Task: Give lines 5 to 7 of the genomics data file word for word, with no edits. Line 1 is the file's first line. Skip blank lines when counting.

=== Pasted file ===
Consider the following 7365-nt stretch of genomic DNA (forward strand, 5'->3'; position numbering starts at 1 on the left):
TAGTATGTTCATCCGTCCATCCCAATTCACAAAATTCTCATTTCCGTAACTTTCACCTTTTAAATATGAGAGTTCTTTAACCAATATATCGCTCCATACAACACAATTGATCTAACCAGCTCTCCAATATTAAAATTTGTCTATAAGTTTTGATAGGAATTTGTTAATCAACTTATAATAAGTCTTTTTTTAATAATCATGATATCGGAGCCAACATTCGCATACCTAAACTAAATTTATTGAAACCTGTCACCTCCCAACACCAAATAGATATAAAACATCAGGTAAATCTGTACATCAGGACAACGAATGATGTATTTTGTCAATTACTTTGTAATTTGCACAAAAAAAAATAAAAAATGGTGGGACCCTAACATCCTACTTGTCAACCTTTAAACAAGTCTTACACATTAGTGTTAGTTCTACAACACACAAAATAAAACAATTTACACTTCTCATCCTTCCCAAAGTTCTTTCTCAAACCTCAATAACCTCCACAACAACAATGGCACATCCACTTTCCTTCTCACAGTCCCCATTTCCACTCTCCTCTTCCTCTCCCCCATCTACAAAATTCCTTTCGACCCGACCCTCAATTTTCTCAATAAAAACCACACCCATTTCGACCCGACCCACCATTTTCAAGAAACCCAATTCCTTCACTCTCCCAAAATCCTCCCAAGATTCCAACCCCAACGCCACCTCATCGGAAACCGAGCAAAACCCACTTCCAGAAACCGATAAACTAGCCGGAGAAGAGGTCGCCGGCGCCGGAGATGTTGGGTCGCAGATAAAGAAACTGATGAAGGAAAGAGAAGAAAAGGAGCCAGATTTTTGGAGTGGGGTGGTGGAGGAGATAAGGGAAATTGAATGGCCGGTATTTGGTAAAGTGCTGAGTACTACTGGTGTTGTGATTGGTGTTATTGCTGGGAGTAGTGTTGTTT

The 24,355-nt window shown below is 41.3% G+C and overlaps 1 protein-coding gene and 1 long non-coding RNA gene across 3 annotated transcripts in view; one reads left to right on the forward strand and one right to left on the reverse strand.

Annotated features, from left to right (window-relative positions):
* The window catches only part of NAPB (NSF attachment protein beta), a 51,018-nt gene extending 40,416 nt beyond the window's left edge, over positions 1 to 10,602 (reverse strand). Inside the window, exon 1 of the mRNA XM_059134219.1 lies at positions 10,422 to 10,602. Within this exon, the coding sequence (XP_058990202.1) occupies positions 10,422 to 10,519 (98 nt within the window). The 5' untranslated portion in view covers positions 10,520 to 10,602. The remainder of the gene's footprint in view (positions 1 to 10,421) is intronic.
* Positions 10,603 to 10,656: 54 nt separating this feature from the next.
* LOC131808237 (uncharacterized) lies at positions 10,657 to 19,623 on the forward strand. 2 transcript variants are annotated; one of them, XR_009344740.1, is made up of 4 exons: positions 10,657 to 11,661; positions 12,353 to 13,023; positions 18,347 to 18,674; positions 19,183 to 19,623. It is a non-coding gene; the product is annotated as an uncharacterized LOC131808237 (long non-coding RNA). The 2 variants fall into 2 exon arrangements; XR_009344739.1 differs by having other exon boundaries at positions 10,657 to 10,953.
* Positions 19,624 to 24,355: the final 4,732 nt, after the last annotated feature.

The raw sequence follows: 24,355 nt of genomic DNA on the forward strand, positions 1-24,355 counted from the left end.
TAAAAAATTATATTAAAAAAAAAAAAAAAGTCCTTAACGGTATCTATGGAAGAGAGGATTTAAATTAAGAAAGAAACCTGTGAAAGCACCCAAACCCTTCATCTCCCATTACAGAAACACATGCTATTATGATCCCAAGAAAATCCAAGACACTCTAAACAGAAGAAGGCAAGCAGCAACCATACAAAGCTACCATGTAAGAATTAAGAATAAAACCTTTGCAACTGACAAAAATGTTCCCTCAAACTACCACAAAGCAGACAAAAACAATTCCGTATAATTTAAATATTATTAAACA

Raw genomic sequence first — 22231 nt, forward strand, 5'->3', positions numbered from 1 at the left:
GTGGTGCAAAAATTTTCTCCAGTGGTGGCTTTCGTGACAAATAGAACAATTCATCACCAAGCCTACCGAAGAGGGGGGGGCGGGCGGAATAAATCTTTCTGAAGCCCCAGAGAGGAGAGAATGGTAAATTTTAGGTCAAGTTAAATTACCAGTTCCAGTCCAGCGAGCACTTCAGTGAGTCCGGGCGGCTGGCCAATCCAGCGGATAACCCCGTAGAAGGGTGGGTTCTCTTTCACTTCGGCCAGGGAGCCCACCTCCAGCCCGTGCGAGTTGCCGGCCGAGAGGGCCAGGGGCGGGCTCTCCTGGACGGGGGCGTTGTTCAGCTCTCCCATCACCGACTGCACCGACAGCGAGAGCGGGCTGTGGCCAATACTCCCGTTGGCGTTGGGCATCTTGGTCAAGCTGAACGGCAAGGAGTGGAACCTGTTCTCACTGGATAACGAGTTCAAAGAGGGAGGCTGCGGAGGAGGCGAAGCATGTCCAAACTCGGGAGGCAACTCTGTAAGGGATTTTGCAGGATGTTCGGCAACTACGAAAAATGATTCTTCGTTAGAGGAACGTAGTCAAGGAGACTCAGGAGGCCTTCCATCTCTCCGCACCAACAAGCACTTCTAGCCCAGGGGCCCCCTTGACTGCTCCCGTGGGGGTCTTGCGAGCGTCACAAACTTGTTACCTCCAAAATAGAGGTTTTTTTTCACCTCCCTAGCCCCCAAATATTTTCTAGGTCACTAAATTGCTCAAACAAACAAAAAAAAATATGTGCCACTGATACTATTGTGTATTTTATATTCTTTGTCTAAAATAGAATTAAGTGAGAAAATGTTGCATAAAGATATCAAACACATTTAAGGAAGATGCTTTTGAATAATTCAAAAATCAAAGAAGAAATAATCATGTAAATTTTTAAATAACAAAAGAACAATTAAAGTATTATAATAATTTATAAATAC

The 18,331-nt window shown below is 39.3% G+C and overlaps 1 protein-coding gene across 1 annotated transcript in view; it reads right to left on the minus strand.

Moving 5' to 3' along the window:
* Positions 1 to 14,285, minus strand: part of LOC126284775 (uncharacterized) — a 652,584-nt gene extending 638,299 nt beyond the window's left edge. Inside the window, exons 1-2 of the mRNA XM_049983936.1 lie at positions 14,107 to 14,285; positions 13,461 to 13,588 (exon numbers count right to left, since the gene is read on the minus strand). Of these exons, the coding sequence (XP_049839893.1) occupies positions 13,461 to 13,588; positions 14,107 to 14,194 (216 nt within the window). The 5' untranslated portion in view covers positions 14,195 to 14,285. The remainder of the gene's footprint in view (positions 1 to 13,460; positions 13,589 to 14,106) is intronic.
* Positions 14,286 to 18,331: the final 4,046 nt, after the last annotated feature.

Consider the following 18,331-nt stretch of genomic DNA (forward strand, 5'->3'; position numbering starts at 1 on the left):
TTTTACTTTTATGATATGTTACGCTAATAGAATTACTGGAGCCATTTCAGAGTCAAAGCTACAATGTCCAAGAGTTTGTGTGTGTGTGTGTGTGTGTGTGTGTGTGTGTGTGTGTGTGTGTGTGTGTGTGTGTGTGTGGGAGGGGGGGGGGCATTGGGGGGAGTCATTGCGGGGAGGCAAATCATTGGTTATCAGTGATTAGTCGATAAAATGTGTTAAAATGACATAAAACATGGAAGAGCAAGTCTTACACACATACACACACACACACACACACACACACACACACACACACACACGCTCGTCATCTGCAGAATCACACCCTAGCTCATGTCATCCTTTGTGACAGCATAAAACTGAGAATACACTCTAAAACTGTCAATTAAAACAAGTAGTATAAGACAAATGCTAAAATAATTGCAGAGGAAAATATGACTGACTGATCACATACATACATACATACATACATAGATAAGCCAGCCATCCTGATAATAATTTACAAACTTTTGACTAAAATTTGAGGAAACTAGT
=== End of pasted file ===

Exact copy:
* The window catches only part of NAPB (NSF attachment protein beta), a 51,018-nt gene extending 40,416 nt beyond the window's left edge, over positions 1 to 10,602 (reverse strand). Inside the window, exon 1 of the mRNA XM_059134219.1 lies at positions 10,422 to 10,602. Within this exon, the coding sequence (XP_058990202.1) occupies positions 10,422 to 10,519 (98 nt within the window). The 5' untranslated portion in view covers positions 10,520 to 10,602. The remainder of the gene's footprint in view (positions 1 to 10,421) is intronic.
* Positions 10,603 to 10,656: 54 nt separating this feature from the next.
* LOC131808237 (uncharacterized) lies at positions 10,657 to 19,623 on the forward strand. 2 transcript variants are annotated; one of them, XR_009344740.1, is made up of 4 exons: positions 10,657 to 11,661; positions 12,353 to 13,023; positions 18,347 to 18,674; positions 19,183 to 19,623. It is a non-coding gene; the product is annotated as an uncharacterized LOC131808237 (long non-coding RNA). The 2 variants fall into 2 exon arrangements; XR_009344739.1 differs by having other exon boundaries at positions 10,657 to 10,953.